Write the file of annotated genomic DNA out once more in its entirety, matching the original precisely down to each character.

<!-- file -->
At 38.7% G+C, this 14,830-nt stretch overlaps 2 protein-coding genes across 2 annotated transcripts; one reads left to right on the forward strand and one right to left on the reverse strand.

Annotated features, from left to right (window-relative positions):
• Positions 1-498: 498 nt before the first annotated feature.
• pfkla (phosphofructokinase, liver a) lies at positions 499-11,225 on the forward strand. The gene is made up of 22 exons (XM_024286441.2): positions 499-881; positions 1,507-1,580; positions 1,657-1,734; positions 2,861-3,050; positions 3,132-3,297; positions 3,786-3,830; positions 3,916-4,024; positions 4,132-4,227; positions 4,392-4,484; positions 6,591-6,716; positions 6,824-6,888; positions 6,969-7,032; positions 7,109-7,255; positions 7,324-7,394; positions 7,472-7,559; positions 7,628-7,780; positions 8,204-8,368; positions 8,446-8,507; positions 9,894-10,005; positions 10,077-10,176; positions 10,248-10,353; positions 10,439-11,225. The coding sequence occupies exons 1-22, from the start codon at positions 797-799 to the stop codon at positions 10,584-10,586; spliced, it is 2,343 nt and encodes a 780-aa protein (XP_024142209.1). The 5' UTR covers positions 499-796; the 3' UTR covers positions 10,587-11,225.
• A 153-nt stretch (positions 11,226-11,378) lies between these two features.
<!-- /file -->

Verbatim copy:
At 38.7% G+C, this 14,830-nt stretch overlaps 2 protein-coding genes across 2 annotated transcripts; one reads left to right on the forward strand and one right to left on the reverse strand.

Annotated features, from left to right (window-relative positions):
• Positions 1-498: 498 nt before the first annotated feature.
• pfkla (phosphofructokinase, liver a) lies at positions 499-11,225 on the forward strand. The gene is made up of 22 exons (XM_024286441.2): positions 499-881; positions 1,507-1,580; positions 1,657-1,734; positions 2,861-3,050; positions 3,132-3,297; positions 3,786-3,830; positions 3,916-4,024; positions 4,132-4,227; positions 4,392-4,484; positions 6,591-6,716; positions 6,824-6,888; positions 6,969-7,032; positions 7,109-7,255; positions 7,324-7,394; positions 7,472-7,559; positions 7,628-7,780; positions 8,204-8,368; positions 8,446-8,507; positions 9,894-10,005; positions 10,077-10,176; positions 10,248-10,353; positions 10,439-11,225. The coding sequence occupies exons 1-22, from the start codon at positions 797-799 to the stop codon at positions 10,584-10,586; spliced, it is 2,343 nt and encodes a 780-aa protein (XP_024142209.1). The 5' UTR covers positions 499-796; the 3' UTR covers positions 10,587-11,225.
• A 153-nt stretch (positions 11,226-11,378) lies between these two features.